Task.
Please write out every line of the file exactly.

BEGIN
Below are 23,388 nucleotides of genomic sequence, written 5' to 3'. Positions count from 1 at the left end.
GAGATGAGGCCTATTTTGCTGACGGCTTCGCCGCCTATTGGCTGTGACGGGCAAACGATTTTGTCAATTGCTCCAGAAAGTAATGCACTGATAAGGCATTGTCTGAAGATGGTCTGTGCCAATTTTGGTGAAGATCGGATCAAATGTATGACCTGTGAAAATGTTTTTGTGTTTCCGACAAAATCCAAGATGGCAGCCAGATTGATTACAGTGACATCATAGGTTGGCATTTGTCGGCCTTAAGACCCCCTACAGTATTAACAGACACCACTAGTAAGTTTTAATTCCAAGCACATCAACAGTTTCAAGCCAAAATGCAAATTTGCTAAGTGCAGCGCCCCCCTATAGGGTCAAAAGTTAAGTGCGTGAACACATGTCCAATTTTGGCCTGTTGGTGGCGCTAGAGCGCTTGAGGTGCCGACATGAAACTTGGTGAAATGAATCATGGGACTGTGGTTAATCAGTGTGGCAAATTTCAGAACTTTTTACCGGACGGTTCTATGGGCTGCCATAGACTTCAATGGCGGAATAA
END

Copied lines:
Below are 23,388 nucleotides of genomic sequence, written 5' to 3'. Positions count from 1 at the left end.
GAGATGAGGCCTATTTTGCTGACGGCTTCGCCGCCTATTGGCTGTGACGGGCAAACGATTTTGTCAATTGCTCCAGAAAGTAATGCACTGATAAGGCATTGTCTGAAGATGGTCTGTGCCAATTTTGGTGAAGATCGGATCAAATGTATGACCTGTGAAAATGTTTTTGTGTTTCCGACAAAATCCAAGATGGCAGCCAGATTGATTACAGTGACATCATAGGTTGGCATTTGTCGGCCTTAAGACCCCCTACAGTATTAACAGACACCACTAGTAAGTTTTAATTCCAAGCACATCAACAGTTTCAAGCCAAAATGCAAATTTGCTAAGTGCAGCGCCCCCCTATAGGGTCAAAAGTTAAGTGCGTGAACACATGTCCAATTTTGGCCTGTTGGTGGCGCTAGAGCGCTTGAGGTGCCGACATGAAACTTGGTGAAATGAATCATGGGACTGTGGTTAATCAGTGTGGCAAATTTCAGAACTTTTTACCGGACGGTTCTATGGGCTGCCATAGACTTCAATGGCGGAATAA